Still according to the Netherlands Water Information Network, many Dutch non-governmental organizations (NGOs) engaged in the water sector “have a solid institutional and financial base, as well as an international focus”. They participate in UN organizations, sessions of the Global Biodiversity Forum (with inputs from the World Conservation Union, IUCN), the Ramsar Bureau and Convention, and the World Water Forum. The international NGOs Wetland International and Bird Life International are based in Wageningen. Their presence has “not only helped to improve the interactions between Dutch ministries, knowledge institutes and NGOs, but has also strengthened the effectiveness and scope of Dutch protection strategies”.[12]


Using established indicators for the technical operational efficiency of water utilities, the Dutch water companies are highly efficient. For example, according to the association of Dutch water utilities, leakage losses are below 6%.[13] According to the same source, the number of employees per 1,000 connections (water only, without sanitation) is less than 1. Both these figures are among the lowest in the world.

Financial aspects[edit]

Tariffs. According to the consulting firm NUS the average water tariff for the five largest cities in the Netherlands in 2007 for a monthly consumption of 10m³ was slightly higher than the national average indicated by VEWA, at €1.77/m³. The average sanitation tariff was €2.09/m³. The total water and sanitation tariff of €3.87/m³. According to the study, it is the third-highest tariff among 11 European countries included in the study after Germany and Denmark.[14]

According to VEWIN, the association of water companies, the average water tariff for all cities in the Netherlands in 2008 was slightly lower at €1.49/m³ but without sanitation. This includes €0.20/m³ of tap water tax and VAT, provincial groundwater levies, distribution and concession reimbursements. Tariffs vary between €1.17 and €2.01 per m³. The tariff structure is binomial with a fixed portion and a variable portion. Tariffs can vary within the service area of a water company, depending on local costs. The International Water Association estimated that the average residential water bill in the Netherlands for a consumption of 200m³ per year in 2007 was €250.00.[15]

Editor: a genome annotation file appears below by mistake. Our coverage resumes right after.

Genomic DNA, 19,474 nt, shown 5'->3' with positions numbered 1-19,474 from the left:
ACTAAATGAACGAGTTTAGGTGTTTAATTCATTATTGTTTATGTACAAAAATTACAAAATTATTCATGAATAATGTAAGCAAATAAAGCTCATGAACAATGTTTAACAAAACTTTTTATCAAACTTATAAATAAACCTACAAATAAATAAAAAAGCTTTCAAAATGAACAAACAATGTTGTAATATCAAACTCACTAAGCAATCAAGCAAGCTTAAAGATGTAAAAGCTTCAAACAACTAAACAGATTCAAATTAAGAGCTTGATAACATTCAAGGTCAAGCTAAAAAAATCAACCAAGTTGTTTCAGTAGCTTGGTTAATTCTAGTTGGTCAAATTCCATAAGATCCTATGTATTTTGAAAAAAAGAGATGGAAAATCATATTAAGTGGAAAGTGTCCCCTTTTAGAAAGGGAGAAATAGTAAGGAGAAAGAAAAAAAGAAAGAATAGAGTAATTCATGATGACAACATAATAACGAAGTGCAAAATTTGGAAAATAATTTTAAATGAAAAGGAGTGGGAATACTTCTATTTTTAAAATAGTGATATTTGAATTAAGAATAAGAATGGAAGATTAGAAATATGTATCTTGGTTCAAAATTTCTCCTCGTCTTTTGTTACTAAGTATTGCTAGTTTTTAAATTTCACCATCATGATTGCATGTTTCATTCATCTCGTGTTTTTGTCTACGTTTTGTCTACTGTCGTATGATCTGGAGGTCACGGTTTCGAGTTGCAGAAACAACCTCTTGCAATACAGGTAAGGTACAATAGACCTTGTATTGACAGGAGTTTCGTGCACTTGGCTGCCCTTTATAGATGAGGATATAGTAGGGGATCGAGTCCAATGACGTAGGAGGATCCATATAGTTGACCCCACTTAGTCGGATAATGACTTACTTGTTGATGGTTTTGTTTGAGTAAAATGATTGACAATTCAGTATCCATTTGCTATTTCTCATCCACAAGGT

Water board finances and wastewater treatment levy. Water boards have the authority to levy taxes and finance their activities mostly with revenues from these taxes. The three main taxes levied by the water boards are a charge for flood protection, a water resources management charge, and a water pollution levy for wastewater treatment. The pollution levy is based on the principle that a polluter must pay for the pollution that he causes. Every household in the Netherlands pays the pollution levy. Companies and organizations pay a rate linked to the quantity and composition of their waste water. The revenues from these taxes provide a budget of €1.9 billion in 2004. The total costs in the same year are estimated at around €2.3 billion, including a share for wastewater treatment. On average around 95% of all annual investment costs and management and maintenance costs by the Water Boards are covered by their revenues.[16]

Investment. €323m was invested in water supply in 2008. There is no information on investments in sanitation, making international comparisons difficult.[1]

See also[edit]

EU water policy

External links[edit]


  1. ^ a b c d e f g h VEWIN Water Supply Statistics 2008
  2. ^ a b VEWIN Water Supply Statistics 2006
  3. ^ VEWIN Presentation 2006, p. 6
  4. ^ a b Association of Dutch Water Boards
  5. ^ VEWIN Presentation 2006, p. 6
  6. ^ VEWIN Presentation 2006, p. 14-15
  7. ^ North European Benchmarking Co-operation.
  8. ^ PSIRU Making water privatisation illegal: - new laws in Netherlands and Uruguay, 2004, p. 3
  9. ^ Veolia Water in the Netherlands
  10. ^ "Vewin website". Vewin (in Dutch).
  11. ^ Waterland:Knowledge institutes
  12. ^ Waterland:NGOs
  13. ^ VEWIN
  14. ^ Alain Tiret 2008, p. 20, quoting NUS
  15. ^ IWA International Water Statistics Leaflet, Vienna 2008, quoted in Vewin Annual Report 2008, p. 80
  16. ^ UVW Revenues and expenditures